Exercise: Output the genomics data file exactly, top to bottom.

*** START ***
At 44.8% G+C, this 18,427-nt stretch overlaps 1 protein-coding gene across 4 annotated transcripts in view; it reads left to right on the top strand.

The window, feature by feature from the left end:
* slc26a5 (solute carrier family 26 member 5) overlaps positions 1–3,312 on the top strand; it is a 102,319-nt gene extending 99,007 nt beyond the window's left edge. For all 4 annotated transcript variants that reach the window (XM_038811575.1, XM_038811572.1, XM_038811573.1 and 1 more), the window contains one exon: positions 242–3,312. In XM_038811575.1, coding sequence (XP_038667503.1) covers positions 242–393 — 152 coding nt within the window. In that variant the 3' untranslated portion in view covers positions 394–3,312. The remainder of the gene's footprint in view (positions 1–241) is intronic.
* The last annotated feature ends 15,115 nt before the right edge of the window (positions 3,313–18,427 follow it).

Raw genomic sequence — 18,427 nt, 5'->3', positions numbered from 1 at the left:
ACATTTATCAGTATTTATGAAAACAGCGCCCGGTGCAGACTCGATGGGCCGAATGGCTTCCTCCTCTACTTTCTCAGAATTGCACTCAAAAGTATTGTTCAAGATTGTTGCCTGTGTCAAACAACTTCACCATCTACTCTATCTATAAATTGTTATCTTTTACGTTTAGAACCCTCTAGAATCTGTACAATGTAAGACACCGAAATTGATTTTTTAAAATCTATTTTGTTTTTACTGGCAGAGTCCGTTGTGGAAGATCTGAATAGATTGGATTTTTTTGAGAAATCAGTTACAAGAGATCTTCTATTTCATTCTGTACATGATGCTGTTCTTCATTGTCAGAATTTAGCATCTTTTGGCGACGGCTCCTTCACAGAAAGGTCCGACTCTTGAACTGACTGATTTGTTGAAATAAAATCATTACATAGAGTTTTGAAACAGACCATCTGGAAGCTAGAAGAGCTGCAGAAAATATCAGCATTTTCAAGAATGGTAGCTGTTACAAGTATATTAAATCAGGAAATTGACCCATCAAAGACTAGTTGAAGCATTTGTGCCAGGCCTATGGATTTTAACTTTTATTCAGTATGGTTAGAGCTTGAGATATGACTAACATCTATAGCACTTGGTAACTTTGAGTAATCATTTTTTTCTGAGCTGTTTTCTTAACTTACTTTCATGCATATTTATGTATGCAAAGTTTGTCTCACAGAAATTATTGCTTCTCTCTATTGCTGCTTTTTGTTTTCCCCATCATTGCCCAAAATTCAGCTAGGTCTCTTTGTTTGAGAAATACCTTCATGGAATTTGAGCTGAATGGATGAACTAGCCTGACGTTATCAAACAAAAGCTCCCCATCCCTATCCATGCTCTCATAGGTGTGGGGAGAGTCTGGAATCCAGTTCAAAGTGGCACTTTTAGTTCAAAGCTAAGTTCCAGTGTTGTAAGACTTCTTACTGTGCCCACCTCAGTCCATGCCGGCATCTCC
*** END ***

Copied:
At 44.8% G+C, this 18,427-nt stretch overlaps 1 protein-coding gene across 4 annotated transcripts in view; it reads left to right on the top strand.

The window, feature by feature from the left end:
* slc26a5 (solute carrier family 26 member 5) overlaps positions 1–3,312 on the top strand; it is a 102,319-nt gene extending 99,007 nt beyond the window's left edge. For all 4 annotated transcript variants that reach the window (XM_038811575.1, XM_038811572.1, XM_038811573.1 and 1 more), the window contains one exon: positions 242–3,312. In XM_038811575.1, coding sequence (XP_038667503.1) covers positions 242–393 — 152 coding nt within the window. In that variant the 3' untranslated portion in view covers positions 394–3,312. The remainder of the gene's footprint in view (positions 1–241) is intronic.
* The last annotated feature ends 15,115 nt before the right edge of the window (positions 3,313–18,427 follow it).

Raw genomic sequence — 18,427 nt, 5'->3', positions numbered from 1 at the left:
ACATTTATCAGTATTTATGAAAACAGCGCCCGGTGCAGACTCGATGGGCCGAATGGCTTCCTCCTCTACTTTCTCAGAATTGCACTCAAAAGTATTGTTCAAGATTGTTGCCTGTGTCAAACAACTTCACCATCTACTCTATCTATAAATTGTTATCTTTTACGTTTAGAACCCTCTAGAATCTGTACAATGTAAGACACCGAAATTGATTTTTTAAAATCTATTTTGTTTTTACTGGCAGAGTCCGTTGTGGAAGATCTGAATAGATTGGATTTTTTTGAGAAATCAGTTACAAGAGATCTTCTATTTCATTCTGTACATGATGCTGTTCTTCATTGTCAGAATTTAGCATCTTTTGGCGACGGCTCCTTCACAGAAAGGTCCGACTCTTGAACTGACTGATTTGTTGAAATAAAATCATTACATAGAGTTTTGAAACAGACCATCTGGAAGCTAGAAGAGCTGCAGAAAATATCAGCATTTTCAAGAATGGTAGCTGTTACAAGTATATTAAATCAGGAAATTGACCCATCAAAGACTAGTTGAAGCATTTGTGCCAGGCCTATGGATTTTAACTTTTATTCAGTATGGTTAGAGCTTGAGATATGACTAACATCTATAGCACTTGGTAACTTTGAGTAATCATTTTTTTCTGAGCTGTTTTCTTAACTTACTTTCATGCATATTTATGTATGCAAAGTTTGTCTCACAGAAATTATTGCTTCTCTCTATTGCTGCTTTTTGTTTTCCCCATCATTGCCCAAAATTCAGCTAGGTCTCTTTGTTTGAGAAATACCTTCATGGAATTTGAGCTGAATGGATGAACTAGCCTGACGTTATCAAACAAAAGCTCCCCATCCCTATCCATGCTCTCATAGGTGTGGGGAGAGTCTGGAATCCAGTTCAAAGTGGCACTTTTAGTTCAAAGCTAAGTTCCAGTGTTGTAAGACTTCTTACTGTGCCCACCTCAGTCCATGCCGGCATCTCC